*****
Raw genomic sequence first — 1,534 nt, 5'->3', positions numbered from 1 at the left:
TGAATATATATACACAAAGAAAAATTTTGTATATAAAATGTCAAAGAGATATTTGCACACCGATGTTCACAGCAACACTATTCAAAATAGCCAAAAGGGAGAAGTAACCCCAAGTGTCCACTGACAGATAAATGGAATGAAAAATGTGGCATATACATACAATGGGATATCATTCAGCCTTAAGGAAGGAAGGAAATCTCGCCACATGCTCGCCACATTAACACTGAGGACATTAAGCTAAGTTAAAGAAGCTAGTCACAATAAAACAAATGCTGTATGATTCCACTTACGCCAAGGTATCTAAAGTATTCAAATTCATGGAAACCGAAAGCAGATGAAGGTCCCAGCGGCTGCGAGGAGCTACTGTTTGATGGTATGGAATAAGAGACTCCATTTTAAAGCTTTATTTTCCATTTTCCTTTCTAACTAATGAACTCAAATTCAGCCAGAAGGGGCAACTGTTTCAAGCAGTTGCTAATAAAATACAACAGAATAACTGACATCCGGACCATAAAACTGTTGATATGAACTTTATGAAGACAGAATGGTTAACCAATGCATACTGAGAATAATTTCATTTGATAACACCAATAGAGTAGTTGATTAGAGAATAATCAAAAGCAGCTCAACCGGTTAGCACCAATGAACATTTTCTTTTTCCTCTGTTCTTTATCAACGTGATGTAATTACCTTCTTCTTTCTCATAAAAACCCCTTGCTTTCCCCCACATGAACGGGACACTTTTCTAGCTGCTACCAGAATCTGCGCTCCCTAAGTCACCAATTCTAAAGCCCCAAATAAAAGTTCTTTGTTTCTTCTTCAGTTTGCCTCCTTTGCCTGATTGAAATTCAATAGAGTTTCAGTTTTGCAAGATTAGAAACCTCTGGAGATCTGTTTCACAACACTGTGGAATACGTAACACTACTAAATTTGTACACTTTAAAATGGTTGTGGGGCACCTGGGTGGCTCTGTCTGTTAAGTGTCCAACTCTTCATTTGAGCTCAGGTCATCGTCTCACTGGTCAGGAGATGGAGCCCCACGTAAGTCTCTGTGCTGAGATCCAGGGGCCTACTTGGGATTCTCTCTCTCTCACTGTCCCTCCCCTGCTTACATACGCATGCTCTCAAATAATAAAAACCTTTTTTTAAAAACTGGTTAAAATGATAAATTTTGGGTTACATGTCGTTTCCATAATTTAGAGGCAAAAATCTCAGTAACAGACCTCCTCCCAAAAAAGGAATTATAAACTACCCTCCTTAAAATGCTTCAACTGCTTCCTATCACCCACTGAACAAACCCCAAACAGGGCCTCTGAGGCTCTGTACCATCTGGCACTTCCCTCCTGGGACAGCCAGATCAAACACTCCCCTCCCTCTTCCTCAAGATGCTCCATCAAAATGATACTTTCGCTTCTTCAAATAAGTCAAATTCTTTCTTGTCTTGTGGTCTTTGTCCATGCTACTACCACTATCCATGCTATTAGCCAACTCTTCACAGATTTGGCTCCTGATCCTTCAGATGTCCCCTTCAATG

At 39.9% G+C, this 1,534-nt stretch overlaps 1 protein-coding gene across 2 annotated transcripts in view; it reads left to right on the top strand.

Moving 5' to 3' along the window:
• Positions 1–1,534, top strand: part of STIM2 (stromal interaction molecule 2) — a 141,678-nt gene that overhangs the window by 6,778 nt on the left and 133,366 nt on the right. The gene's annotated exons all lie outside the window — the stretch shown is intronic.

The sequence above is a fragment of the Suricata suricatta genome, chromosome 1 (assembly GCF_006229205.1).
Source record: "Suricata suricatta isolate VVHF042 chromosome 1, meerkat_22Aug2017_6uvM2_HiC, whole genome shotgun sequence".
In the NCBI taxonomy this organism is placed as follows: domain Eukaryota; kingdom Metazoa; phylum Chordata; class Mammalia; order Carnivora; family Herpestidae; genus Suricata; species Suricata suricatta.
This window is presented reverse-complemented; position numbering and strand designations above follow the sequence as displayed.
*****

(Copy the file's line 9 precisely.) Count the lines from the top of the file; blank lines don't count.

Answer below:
This window is presented reverse-complemented; position numbering and strand designations above follow the sequence as displayed.